Reading Faerie I loved the 1995 version of S&S. I think that Alan Rickman makes the best Brandon. I love his voice. :)


message 20: by Sara (new) - rated it 5 stars

Sara I loved the sexy, sexy ITV 2008 version... :3
But I also liked the 95 vintage. And yeah, loved that Alan Rickman Colonel Brandon and Hugh Laurie as Mr. Palmer.:)
I'm not sure if I remember the 81 or if I'm mixing it up w/another old Austen adaptation so I can't comment on it. :\


Escada I watched From Prada to Nada movie which is a Latina spin on Jane Austen's "Sense and Sensibility," where two spoiled sisters who have been left penniless after their father's sudden death are forced to move in with their estranged aunt in East Los Angeles.It was so interesting movie.


message 22: by Sara (last edited Nov 27, 2011 09:27AM) (new) - rated it 5 stars

Sara Awesome~ Didn't know about that one. I'll have to check it out. You've just reminded me about the Bollywood version, I Have Found It. No one's mentioned that, yet, either. I think it was good, but I saw it quite a while ago.
The Jane Austen Society of North America has the movies (and books) listed and points out that Crouching Tiger, Hidden Dragon was called "Sense and Sensibility with Martial Arts" by its director Ang Lee. And now I see why I kind of liked Willoughby in the book and liked the ITV adaptation the best. (because I've seen CTHD soo many times and loved Lo since girlhood. lol. my subconscious must've made the connection.. >.>;)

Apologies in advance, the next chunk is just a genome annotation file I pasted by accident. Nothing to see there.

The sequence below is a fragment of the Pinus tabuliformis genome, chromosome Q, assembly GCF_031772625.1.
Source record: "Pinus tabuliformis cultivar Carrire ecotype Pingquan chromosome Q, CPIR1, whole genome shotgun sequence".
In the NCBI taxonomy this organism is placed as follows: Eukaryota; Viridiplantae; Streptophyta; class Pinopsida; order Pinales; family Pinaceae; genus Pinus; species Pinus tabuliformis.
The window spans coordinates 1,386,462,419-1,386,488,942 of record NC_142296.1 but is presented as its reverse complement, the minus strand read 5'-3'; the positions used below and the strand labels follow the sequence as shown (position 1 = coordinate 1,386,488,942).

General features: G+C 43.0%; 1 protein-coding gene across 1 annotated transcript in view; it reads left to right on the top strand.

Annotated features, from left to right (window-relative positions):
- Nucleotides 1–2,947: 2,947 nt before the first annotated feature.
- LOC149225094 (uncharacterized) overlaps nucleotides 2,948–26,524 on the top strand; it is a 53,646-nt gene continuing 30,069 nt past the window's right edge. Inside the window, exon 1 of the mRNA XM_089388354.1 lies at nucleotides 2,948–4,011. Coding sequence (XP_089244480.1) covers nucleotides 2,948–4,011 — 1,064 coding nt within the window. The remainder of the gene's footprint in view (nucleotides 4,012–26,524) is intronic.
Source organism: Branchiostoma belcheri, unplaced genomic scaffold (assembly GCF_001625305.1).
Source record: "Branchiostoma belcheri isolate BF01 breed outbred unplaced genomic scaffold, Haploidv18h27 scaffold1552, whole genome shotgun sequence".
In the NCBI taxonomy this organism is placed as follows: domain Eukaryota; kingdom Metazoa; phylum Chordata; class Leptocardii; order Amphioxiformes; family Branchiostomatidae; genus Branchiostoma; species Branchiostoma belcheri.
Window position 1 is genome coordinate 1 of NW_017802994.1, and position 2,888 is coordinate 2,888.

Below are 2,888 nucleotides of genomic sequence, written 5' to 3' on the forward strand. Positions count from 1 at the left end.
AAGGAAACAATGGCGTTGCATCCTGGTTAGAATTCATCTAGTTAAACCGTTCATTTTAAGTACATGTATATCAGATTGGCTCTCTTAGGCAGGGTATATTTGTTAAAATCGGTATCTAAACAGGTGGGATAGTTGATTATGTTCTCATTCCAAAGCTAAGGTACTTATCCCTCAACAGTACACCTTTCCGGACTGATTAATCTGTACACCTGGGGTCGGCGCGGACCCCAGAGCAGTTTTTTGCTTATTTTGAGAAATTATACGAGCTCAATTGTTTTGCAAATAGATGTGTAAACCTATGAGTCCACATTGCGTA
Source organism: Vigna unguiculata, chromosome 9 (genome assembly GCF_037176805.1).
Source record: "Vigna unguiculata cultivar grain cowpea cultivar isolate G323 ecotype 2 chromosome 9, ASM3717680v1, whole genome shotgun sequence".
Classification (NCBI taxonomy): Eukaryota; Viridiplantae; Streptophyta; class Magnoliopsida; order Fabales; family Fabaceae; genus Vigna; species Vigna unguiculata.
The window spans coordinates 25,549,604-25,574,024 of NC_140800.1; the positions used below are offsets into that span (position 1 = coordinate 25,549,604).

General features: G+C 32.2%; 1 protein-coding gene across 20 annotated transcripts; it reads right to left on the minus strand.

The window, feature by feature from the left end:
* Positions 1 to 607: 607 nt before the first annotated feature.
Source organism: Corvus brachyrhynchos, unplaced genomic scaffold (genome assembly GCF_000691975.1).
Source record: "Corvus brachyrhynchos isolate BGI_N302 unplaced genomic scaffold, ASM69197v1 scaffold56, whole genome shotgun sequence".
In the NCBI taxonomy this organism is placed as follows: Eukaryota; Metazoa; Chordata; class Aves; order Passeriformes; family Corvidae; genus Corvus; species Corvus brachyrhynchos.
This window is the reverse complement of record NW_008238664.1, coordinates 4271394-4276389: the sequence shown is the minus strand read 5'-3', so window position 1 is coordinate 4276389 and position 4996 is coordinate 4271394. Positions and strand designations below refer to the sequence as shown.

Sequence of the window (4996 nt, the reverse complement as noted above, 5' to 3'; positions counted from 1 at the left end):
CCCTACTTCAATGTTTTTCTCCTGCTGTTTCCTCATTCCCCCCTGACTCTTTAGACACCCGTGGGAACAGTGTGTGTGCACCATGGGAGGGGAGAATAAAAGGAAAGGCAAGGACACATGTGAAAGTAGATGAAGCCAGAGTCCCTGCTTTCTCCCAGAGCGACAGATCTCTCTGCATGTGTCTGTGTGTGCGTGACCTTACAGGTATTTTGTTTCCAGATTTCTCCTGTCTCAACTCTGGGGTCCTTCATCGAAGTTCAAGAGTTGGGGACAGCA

Robin Never heard about From Prada to Nada, will check that out too. Never thought Crouching Tiger, Hidden Dragon had anything to do with Sense and Sensibility, but Ang Lee did direct the one with Emma Thompson's S and S.


message 24: by Hope (new) - rated it 5 stars

Hope Gzl wrote: "I watched From Prada to Nada movie which is a Latina spin on Jane Austen's "Sense and Sensibility," where two spoiled sisters who have been left penniless after their father's sudden death are forc..."

I LOVED I Have Found It. I own it on DVD and watch it almost as much as the 1995 version.


Escada I watched 95 , and it's wonderful. I like it more than From Prada to Nada,


Jayne-Marie Barker I absolutely love the version with Hugh Grant in; think it was an ITV production. This is unusual for me as I tend towards the BBC productions as a general rule (they keep to the text with more accuracy). Can't beat the novel though.


Joanne Emma Thompson wrote the screenplay for the film version she starred in and won the Academy Award for it. She was too old for the role she played but Kate Winslet would have been around 20 at the time. Maybe she was a little older than Marianne but not too much.


message 28: by Erin (new) - rated it 5 stars

Erin W No, the Hugh Grant version was a theatrical release. It may have aired on ITV later.